Business models also proved to be a determining factor for the extent to which banks have run into trouble during the financial crisis, and the international policy working groups have recognised this. In Europe for instance, the introduction of the new CRD IV capital requirements directive has made business model analysis an explicit component of supervision. DNB has also intensified its supervision of business models and strategies since the crisis broke out. Business models are being reviewed more frequently and more elaborately, starting with an institution’s application for authorisation. These reviews centre on the following two questions: “How sound is the manner in which the institution currently generates income?” and “Is this model sustainable in the longer term?” A major component of the review is an institution’s external environment. This is to a large extent determined by macro-economic conditions, but market position relative to competitors also plays an important role. A qualitative analysis looks at the extent to which the institution has a buffer in the form of a unique selling proposition, such as a unique product range, or an above-average reputation. The financial analysis also entails an in-depth analysis of the balance sheet and the profit and loss account.
These analyses generate important additional observations on the critical success factors of the different business models. An example of this is the thematic examination into the private banking sector that DNB conducted in 2013. Traditionally, scale has been considered essential to sustainable profitability. Our examination showed that economies of scale were indeed important with respect to keeping costs under control. Cost-efficient business operations are, however, also possible for smaller institutions, for instance if banks work with flexible and fairly straightforward systems and processes, while opting for a dedicated product range.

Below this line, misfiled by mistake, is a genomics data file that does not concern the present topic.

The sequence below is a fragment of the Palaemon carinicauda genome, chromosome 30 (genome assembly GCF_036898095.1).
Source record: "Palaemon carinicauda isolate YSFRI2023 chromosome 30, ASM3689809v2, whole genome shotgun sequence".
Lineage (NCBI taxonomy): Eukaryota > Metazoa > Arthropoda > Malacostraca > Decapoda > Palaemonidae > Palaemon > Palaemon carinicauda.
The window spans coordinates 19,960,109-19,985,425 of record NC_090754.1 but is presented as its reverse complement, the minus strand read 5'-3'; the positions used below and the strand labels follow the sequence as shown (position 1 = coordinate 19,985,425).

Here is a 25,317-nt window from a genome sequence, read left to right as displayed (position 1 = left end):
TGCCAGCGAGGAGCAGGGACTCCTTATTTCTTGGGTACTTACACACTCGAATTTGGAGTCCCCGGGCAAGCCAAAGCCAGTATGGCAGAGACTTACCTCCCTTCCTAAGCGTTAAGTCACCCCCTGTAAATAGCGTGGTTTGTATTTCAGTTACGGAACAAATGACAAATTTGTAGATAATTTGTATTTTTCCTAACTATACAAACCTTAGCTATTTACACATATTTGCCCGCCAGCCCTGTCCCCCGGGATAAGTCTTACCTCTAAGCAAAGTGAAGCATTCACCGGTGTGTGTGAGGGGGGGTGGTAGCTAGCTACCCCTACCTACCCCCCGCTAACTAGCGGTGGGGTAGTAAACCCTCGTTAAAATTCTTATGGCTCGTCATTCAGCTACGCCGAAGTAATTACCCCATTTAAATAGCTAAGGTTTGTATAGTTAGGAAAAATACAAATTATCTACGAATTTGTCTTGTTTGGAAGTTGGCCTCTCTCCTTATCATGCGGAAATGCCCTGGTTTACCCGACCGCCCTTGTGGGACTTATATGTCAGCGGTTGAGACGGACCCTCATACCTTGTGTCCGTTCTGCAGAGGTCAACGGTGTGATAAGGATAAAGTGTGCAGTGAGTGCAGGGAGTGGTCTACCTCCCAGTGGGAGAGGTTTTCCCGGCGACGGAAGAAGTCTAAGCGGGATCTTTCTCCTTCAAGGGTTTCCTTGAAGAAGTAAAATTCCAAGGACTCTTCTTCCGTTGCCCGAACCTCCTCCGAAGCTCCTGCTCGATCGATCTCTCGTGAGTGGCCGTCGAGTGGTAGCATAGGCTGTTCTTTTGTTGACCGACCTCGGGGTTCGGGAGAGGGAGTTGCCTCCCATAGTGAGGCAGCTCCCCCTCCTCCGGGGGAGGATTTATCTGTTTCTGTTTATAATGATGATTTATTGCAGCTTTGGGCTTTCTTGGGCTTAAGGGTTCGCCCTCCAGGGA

By discussing the analyses with the examined banks, their awareness of the strengths and weaknesses of their business models has increased. In some cases, we have asked for the institution's strategy to be adapted. In the past few years, DNB has specifically emphasised increasing the sustainability of funding profiles, and limitations have been imposed on attracting finance by means of covered bonds.
The attention for business models has not been limited to the banking sector. We for instance currently have a large-scale examination ongoing into business models in the life insurance sector. This examination was prompted by the question whether life insurance companies are adapting sufficiently to market trends, such as the shrinking market for individual life insurance policies. The examination most of all concentrates on developing a vision on future market size, earnings generating capabilities, and the necessary preconditions for sustainable successful operations. Based on our vision and a request for information, we then start up a dialogue with the examined insurance companies about their strategic plans, and subsequently map out our supervisory priorities for the months ahead.